Volunteers’ Week: Saige-Alexandra’s Story

My name is Saige-Alexandra Denson and my role within Medway Maritime Hospital is a Dementia Buddy. I started volunteering in July 2022 and the role has changed my life an unbelievable amount. I have Generalised Anxiety Disorder, Panic Disorder and PTSD. I was out of work for a long time due to this but knew I wanted to work alongside Alzheimer’s and Dementia Support Services (ADSS) patients. Becoming a volunteer was to help me gain experience and build my confidence up in order to get back into paid work. Not only has my role allowed me to become a new person and more confident, but it has also allowed me to learn from the patients, learn from the families, doctors, and nurses. Every week I learn something new that helps the next patient I visit which in turn allows me to look after them better.

I have learnt from patients that actions are more effective than just words, holding their hand during stressful and sad times takes away that feeling of loneliness and confusion. By simply playing music, it serves as a powerful tool which brings joy to their faces and even though they may not remember it later you can see how much it meant to them in that moment. When they don’t remember their own children’s name but can sing a whole song they loved as a child, when they don’t recognise their partner but recognise a picture of their favourite singer, the same also goes for films, they can recite it word for word with tears of joy to both music and films.

Patients have taught me living in the present is important, because that’s all they have, they could have the best day and not remember any of it, they know they are happy but cannot remember why but they know it’s because something exciting happened that day. They have also taught me that everyone is different, everyone’s 5 minutes are different, 2 people with the same diagnosis do not have the same experiences, even at the same level of progression, they show their emotions different and have different reactions to things, different likes, and dislikes.

I feel dementia patients deserve the care, love, and support of Dementia buddies. We are someone who is there when family and friends cannot be, when nurses are busy and there is no one else.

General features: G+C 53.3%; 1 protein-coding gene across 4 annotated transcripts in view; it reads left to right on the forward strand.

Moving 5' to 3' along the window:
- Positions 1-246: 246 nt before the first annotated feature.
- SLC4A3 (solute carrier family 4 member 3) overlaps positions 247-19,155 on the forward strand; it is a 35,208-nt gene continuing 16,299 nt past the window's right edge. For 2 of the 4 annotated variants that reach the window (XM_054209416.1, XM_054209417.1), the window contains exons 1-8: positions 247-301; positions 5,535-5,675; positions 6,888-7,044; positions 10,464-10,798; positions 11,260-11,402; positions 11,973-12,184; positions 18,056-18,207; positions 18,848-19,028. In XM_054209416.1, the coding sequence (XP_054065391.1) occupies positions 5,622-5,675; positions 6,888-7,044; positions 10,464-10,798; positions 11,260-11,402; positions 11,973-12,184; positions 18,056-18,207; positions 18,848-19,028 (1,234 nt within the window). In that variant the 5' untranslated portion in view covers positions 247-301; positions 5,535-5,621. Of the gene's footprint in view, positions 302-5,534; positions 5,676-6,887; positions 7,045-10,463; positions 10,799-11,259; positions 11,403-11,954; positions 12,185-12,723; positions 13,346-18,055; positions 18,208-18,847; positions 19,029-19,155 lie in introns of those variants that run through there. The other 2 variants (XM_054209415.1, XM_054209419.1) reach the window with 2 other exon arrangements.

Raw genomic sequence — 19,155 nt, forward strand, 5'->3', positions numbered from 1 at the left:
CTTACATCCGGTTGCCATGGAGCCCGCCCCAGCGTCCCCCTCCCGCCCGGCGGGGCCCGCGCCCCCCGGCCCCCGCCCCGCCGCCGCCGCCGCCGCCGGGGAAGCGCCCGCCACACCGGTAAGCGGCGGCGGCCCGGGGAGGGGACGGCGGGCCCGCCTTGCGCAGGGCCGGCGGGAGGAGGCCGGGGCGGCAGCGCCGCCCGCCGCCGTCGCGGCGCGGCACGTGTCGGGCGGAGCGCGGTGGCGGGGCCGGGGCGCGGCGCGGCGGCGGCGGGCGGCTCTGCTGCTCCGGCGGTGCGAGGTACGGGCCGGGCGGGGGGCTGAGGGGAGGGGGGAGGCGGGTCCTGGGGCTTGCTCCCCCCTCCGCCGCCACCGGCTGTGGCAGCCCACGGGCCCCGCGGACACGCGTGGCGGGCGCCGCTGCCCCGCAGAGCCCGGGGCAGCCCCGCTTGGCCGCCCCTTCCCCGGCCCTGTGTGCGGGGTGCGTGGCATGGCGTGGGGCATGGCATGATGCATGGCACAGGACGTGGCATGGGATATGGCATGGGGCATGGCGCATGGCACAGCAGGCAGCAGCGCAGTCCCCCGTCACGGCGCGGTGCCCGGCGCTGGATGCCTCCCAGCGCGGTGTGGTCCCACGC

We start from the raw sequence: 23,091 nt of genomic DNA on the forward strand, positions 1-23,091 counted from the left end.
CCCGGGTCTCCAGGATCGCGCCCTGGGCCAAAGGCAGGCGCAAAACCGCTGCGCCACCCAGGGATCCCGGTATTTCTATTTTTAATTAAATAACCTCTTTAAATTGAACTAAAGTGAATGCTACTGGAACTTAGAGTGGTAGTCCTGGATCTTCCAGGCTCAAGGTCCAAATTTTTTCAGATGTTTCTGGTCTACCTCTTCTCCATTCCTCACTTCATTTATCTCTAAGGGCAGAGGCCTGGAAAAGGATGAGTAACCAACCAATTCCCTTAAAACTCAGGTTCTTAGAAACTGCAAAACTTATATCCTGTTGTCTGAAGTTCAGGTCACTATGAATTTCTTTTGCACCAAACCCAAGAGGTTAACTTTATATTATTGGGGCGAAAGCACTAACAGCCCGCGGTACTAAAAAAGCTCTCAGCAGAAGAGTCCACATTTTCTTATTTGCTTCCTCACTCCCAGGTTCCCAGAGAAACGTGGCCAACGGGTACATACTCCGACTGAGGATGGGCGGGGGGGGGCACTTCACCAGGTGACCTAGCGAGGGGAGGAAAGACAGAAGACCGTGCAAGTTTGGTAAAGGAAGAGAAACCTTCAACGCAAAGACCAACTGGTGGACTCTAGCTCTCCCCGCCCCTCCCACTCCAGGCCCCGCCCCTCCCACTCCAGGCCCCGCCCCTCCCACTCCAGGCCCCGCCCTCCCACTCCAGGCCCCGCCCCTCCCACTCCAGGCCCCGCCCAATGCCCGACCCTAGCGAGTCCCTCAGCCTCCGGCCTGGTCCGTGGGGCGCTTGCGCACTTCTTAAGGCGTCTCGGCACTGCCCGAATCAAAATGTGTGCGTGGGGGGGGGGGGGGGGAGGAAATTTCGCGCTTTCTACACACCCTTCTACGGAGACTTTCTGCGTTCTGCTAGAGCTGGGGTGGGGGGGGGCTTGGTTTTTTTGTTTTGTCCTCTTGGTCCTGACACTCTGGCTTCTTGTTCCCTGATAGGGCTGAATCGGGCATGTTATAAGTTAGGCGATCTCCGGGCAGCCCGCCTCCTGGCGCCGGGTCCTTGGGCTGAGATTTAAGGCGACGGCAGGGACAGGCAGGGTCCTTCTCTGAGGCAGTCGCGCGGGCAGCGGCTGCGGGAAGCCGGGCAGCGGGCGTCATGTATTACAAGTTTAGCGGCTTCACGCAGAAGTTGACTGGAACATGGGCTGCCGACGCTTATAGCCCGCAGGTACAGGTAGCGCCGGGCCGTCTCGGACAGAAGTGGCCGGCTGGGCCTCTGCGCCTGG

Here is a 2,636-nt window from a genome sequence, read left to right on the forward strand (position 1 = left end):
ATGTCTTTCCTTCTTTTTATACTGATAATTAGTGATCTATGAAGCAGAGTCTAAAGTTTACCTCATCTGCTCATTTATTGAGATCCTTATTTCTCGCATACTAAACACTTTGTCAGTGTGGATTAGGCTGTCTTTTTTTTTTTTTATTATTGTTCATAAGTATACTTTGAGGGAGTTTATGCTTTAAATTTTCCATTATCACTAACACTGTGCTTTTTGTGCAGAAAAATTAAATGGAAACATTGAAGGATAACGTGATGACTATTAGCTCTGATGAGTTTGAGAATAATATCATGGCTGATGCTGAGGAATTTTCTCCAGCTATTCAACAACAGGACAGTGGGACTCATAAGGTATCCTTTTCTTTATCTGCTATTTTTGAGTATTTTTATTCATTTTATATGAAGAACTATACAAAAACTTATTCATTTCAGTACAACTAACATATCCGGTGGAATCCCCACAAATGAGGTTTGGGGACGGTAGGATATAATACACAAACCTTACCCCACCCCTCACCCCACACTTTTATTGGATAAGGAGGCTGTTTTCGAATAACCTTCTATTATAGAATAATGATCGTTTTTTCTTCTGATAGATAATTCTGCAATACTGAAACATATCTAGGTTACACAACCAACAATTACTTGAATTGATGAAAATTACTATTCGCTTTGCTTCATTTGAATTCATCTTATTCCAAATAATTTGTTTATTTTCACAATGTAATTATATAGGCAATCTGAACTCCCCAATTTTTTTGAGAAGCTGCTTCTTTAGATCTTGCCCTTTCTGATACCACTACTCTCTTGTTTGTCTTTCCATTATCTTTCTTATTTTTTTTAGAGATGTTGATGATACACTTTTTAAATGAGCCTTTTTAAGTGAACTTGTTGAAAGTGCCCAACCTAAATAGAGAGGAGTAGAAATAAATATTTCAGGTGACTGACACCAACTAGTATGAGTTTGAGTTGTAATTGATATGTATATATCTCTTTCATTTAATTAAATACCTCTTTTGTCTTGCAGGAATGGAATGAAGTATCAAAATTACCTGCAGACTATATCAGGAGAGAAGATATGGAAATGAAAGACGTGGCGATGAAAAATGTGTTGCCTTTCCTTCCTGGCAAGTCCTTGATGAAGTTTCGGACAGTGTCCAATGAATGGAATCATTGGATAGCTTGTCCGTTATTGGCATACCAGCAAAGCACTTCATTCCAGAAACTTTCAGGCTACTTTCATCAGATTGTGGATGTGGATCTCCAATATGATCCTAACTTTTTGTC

A hand to hold during a rough 5 minutes or bad day, when they are scared, alone, confused and desperately wanting to go home back to their parents who have sadly already passed but they do not remember.

The love and reassurance provided can improve a patient’s mood, keep them calm, help them sleep, and help them not feel afraid and alone. I have had many patients hold my hand and thank me, tears in their eyes, unable to express how happy and grateful they are, families who have sent me letters for holding their family members hand during end of life when they could not be there themselves.

I pride myself on being someone who advocates for the patients when they are unable to or family is not there, I treat all patients like family members and always give 100% effort on my part.

My day is always made when I start off with a patient who is down, depressed and upset for me to leave them feeling happier, uplifted, and seen, I know I’ve done a good job when I get a smile, laugh or song out of someone and it never fails to remind me how lucky I am to have this role.

I cannot find a single reason why dementia buddies shouldn’t be in every hospital, every patient benefits, there are no cons. It also benefits the staff who are then able to carry on taking care of other patients, including others with Dementia and Alzheimer’s. To remove dementia buddies would have unfortunate consequences on patients and I feel would quickly lead to a downfall in terms of their mental health and rate of their condition progressing further.

Saige-Alexandra Denson

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